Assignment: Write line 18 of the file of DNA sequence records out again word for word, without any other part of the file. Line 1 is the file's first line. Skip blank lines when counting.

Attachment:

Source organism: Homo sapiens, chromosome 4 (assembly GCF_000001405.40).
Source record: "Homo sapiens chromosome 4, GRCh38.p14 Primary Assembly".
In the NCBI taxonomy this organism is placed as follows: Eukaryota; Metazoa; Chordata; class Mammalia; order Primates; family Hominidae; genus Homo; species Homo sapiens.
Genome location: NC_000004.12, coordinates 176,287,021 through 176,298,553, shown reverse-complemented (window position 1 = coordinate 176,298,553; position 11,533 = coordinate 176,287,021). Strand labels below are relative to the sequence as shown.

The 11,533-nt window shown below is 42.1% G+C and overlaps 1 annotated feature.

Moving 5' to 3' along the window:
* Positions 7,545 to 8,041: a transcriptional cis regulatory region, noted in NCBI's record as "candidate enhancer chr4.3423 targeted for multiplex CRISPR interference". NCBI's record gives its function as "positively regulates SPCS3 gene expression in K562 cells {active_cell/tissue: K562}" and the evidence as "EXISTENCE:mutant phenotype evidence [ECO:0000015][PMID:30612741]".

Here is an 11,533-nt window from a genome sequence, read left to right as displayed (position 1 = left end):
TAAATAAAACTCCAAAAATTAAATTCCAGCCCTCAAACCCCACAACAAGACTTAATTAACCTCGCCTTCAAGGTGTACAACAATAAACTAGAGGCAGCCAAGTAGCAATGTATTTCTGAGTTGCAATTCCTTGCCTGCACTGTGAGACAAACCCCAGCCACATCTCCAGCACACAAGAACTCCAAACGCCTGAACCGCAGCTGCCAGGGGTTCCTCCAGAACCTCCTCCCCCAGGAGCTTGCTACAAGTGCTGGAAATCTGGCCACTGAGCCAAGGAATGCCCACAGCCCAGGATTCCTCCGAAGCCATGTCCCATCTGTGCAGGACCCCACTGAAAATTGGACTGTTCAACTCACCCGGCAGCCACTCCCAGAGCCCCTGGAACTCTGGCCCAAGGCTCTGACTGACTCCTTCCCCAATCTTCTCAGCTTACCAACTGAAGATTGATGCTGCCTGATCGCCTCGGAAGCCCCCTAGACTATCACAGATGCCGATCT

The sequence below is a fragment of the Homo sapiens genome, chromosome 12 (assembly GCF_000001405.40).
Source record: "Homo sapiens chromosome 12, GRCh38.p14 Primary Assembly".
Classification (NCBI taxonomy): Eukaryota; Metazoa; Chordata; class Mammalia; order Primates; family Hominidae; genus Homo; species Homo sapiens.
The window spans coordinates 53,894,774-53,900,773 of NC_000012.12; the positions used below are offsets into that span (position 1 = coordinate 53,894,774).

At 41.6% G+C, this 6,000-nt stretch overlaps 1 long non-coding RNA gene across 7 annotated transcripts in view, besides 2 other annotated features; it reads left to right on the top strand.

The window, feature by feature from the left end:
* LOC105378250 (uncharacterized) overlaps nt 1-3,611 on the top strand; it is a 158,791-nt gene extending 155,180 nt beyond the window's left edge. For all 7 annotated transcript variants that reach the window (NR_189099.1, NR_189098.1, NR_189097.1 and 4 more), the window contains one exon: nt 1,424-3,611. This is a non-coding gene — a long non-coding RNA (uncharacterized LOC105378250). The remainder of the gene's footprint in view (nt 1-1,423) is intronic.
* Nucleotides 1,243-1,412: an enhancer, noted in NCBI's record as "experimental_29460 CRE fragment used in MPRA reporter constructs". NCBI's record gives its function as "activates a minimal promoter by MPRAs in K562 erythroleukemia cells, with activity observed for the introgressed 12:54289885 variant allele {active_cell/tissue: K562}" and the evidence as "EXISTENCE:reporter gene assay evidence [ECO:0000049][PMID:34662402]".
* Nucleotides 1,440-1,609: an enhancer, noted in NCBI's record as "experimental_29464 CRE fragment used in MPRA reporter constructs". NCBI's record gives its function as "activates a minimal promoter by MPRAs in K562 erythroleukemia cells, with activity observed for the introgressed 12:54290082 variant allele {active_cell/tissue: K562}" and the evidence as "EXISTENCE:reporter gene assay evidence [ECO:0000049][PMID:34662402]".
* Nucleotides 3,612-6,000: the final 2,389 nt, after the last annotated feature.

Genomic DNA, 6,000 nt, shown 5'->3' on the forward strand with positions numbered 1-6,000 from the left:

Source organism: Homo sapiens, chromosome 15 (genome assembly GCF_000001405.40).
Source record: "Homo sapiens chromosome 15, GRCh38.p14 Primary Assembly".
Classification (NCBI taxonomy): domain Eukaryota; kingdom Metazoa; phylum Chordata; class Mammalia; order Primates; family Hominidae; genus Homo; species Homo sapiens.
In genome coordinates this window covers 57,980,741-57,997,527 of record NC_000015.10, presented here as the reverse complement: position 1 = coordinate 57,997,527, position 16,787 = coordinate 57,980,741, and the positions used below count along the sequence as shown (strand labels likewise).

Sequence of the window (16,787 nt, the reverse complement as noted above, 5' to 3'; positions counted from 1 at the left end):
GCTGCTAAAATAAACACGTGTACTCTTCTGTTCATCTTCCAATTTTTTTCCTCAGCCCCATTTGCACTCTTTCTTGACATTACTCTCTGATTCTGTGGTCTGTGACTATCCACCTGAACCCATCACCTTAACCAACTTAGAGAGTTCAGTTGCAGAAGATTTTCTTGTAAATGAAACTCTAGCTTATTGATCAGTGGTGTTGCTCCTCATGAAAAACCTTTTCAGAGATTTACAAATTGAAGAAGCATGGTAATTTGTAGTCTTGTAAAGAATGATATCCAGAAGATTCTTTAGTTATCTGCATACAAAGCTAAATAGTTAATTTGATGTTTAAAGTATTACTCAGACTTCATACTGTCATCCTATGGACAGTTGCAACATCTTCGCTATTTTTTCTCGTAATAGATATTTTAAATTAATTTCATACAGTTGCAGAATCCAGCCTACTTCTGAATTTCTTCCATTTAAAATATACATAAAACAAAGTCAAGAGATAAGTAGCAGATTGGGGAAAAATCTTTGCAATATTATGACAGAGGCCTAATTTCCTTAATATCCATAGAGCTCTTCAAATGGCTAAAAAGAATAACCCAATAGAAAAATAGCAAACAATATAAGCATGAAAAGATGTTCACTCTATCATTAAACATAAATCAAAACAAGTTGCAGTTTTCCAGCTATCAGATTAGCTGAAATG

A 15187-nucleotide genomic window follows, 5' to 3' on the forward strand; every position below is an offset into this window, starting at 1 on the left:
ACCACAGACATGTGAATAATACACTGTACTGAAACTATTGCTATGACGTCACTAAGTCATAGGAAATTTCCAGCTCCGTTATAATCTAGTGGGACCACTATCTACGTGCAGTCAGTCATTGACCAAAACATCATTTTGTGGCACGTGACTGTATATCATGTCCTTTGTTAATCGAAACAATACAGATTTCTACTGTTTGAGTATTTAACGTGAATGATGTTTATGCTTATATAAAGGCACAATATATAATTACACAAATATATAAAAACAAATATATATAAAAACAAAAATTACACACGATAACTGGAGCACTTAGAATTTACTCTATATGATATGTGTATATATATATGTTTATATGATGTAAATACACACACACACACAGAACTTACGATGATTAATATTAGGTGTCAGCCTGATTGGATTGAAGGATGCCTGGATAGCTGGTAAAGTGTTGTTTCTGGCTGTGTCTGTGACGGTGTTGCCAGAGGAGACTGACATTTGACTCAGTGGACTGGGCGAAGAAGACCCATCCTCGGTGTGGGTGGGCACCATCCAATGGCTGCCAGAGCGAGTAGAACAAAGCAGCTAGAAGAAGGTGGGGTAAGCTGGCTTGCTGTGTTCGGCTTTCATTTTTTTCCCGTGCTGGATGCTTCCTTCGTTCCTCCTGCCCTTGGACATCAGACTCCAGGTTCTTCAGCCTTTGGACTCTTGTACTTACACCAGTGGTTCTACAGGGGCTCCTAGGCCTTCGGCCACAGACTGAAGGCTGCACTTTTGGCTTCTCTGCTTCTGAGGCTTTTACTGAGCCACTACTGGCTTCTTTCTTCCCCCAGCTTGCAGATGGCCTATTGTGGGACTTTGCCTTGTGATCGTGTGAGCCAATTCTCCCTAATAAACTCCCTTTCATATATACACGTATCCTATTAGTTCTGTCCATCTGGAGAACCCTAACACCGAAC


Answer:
* Nucleotides 1,440-1,609: an enhancer, noted in NCBI's record as "experimental_29464 CRE fragment used in MPRA reporter constructs". NCBI's record gives its function as "activates a minimal promoter by MPRAs in K562 erythroleukemia cells, with activity observed for the introgressed 12:54290082 variant allele {active_cell/tissue: K562}" and the evidence as "EXISTENCE:reporter gene assay evidence [ECO:0000049][PMID:34662402]".